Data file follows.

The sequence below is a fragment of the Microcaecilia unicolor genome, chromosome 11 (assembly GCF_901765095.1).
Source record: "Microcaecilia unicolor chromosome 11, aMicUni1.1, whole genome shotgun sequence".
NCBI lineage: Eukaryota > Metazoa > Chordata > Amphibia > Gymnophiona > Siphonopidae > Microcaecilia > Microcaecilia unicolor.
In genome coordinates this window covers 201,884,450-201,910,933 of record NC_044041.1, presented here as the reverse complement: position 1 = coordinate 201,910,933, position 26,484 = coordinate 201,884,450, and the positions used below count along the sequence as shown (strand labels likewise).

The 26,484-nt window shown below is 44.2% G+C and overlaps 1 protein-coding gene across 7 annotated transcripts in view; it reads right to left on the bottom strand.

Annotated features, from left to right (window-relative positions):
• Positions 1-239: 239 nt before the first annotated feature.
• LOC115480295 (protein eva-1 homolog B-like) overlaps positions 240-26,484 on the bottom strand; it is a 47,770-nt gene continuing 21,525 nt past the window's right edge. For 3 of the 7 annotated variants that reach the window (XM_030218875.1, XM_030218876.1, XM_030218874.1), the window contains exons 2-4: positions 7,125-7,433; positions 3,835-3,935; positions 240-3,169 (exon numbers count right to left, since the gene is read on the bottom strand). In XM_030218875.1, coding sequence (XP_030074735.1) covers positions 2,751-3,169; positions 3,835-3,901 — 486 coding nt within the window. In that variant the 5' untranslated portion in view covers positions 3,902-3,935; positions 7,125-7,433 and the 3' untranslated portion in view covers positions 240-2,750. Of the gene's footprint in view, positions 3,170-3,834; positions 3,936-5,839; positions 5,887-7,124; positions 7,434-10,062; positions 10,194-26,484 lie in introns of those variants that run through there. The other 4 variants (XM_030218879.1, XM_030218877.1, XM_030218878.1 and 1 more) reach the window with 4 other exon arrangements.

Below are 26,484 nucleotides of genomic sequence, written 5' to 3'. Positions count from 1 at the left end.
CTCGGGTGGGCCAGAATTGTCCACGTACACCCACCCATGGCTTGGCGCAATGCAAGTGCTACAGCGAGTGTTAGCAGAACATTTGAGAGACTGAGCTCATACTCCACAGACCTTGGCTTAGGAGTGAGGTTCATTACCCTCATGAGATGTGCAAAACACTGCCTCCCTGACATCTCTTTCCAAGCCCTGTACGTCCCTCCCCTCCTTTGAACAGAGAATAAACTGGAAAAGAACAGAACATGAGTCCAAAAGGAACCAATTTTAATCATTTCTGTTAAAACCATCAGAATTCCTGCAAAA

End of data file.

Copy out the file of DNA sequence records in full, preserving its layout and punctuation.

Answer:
The sequence below is a fragment of the Microcaecilia unicolor genome, chromosome 11 (assembly GCF_901765095.1).
Source record: "Microcaecilia unicolor chromosome 11, aMicUni1.1, whole genome shotgun sequence".
NCBI lineage: Eukaryota > Metazoa > Chordata > Amphibia > Gymnophiona > Siphonopidae > Microcaecilia > Microcaecilia unicolor.
In genome coordinates this window covers 201,884,450-201,910,933 of record NC_044041.1, presented here as the reverse complement: position 1 = coordinate 201,910,933, position 26,484 = coordinate 201,884,450, and the positions used below count along the sequence as shown (strand labels likewise).

The 26,484-nt window shown below is 44.2% G+C and overlaps 1 protein-coding gene across 7 annotated transcripts in view; it reads right to left on the bottom strand.

Annotated features, from left to right (window-relative positions):
• Positions 1-239: 239 nt before the first annotated feature.
• LOC115480295 (protein eva-1 homolog B-like) overlaps positions 240-26,484 on the bottom strand; it is a 47,770-nt gene continuing 21,525 nt past the window's right edge. For 3 of the 7 annotated variants that reach the window (XM_030218875.1, XM_030218876.1, XM_030218874.1), the window contains exons 2-4: positions 7,125-7,433; positions 3,835-3,935; positions 240-3,169 (exon numbers count right to left, since the gene is read on the bottom strand). In XM_030218875.1, coding sequence (XP_030074735.1) covers positions 2,751-3,169; positions 3,835-3,901 — 486 coding nt within the window. In that variant the 5' untranslated portion in view covers positions 3,902-3,935; positions 7,125-7,433 and the 3' untranslated portion in view covers positions 240-2,750. Of the gene's footprint in view, positions 3,170-3,834; positions 3,936-5,839; positions 5,887-7,124; positions 7,434-10,062; positions 10,194-26,484 lie in introns of those variants that run through there. The other 4 variants (XM_030218879.1, XM_030218877.1, XM_030218878.1 and 1 more) reach the window with 4 other exon arrangements.

Below are 26,484 nucleotides of genomic sequence, written 5' to 3'. Positions count from 1 at the left end.
CTCGGGTGGGCCAGAATTGTCCACGTACACCCACCCATGGCTTGGCGCAATGCAAGTGCTACAGCGAGTGTTAGCAGAACATTTGAGAGACTGAGCTCATACTCCACAGACCTTGGCTTAGGAGTGAGGTTCATTACCCTCATGAGATGTGCAAAACACTGCCTCCCTGACATCTCTTTCCAAGCCCTGTACGTCCCTCCCCTCCTTTGAACAGAGAATAAACTGGAAAAGAACAGAACATGAGTCCAAAAGGAACCAATTTTAATCATTTCTGTTAAAACCATCAGAATTCCTGCAAAA